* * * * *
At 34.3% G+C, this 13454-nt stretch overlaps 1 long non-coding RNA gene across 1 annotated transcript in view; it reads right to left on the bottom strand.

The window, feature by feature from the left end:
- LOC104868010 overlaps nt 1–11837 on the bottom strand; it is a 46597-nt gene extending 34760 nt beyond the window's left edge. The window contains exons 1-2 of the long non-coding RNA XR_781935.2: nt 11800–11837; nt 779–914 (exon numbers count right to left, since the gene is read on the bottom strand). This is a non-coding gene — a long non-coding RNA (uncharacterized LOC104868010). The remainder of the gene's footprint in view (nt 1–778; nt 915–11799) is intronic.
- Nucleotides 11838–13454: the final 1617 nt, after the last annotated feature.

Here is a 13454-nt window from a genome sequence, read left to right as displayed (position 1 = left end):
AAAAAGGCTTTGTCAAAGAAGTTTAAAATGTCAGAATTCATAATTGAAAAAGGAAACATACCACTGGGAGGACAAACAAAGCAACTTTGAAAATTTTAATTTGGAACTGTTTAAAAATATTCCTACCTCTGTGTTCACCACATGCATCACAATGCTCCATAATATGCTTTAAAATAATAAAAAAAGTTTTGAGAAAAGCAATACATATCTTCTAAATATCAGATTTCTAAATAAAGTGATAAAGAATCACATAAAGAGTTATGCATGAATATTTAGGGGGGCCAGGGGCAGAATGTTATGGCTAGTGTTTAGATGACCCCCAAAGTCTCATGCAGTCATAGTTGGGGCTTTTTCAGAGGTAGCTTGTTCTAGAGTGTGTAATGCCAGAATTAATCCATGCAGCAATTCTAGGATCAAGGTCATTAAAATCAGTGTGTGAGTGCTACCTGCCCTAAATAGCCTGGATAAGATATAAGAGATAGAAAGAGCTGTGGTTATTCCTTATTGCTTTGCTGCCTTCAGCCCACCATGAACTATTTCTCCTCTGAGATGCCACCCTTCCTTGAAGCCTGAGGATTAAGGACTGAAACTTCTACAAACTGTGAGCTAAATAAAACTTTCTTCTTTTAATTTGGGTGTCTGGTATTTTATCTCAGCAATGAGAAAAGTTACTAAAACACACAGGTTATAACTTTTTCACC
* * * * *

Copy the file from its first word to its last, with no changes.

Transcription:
At 34.3% G+C, this 13454-nt stretch overlaps 1 long non-coding RNA gene across 1 annotated transcript in view; it reads right to left on the bottom strand.

The window, feature by feature from the left end:
- LOC104868010 overlaps nt 1–11837 on the bottom strand; it is a 46597-nt gene extending 34760 nt beyond the window's left edge. The window contains exons 1-2 of the long non-coding RNA XR_781935.2: nt 11800–11837; nt 779–914 (exon numbers count right to left, since the gene is read on the bottom strand). This is a non-coding gene — a long non-coding RNA (uncharacterized LOC104868010). The remainder of the gene's footprint in view (nt 1–778; nt 915–11799) is intronic.
- Nucleotides 11838–13454: the final 1617 nt, after the last annotated feature.

Here is a 13454-nt window from a genome sequence, read left to right as displayed (position 1 = left end):
AAAAAGGCTTTGTCAAAGAAGTTTAAAATGTCAGAATTCATAATTGAAAAAGGAAACATACCACTGGGAGGACAAACAAAGCAACTTTGAAAATTTTAATTTGGAACTGTTTAAAAATATTCCTACCTCTGTGTTCACCACATGCATCACAATGCTCCATAATATGCTTTAAAATAATAAAAAAAGTTTTGAGAAAAGCAATACATATCTTCTAAATATCAGATTTCTAAATAAAGTGATAAAGAATCACATAAAGAGTTATGCATGAATATTTAGGGGGGCCAGGGGCAGAATGTTATGGCTAGTGTTTAGATGACCCCCAAAGTCTCATGCAGTCATAGTTGGGGCTTTTTCAGAGGTAGCTTGTTCTAGAGTGTGTAATGCCAGAATTAATCCATGCAGCAATTCTAGGATCAAGGTCATTAAAATCAGTGTGTGAGTGCTACCTGCCCTAAATAGCCTGGATAAGATATAAGAGATAGAAAGAGCTGTGGTTATTCCTTATTGCTTTGCTGCCTTCAGCCCACCATGAACTATTTCTCCTCTGAGATGCCACCCTTCCTTGAAGCCTGAGGATTAAGGACTGAAACTTCTACAAACTGTGAGCTAAATAAAACTTTCTTCTTTTAATTTGGGTGTCTGGTATTTTATCTCAGCAATGAGAAAAGTTACTAAAACACACAGGTTATAACTTTTTCACC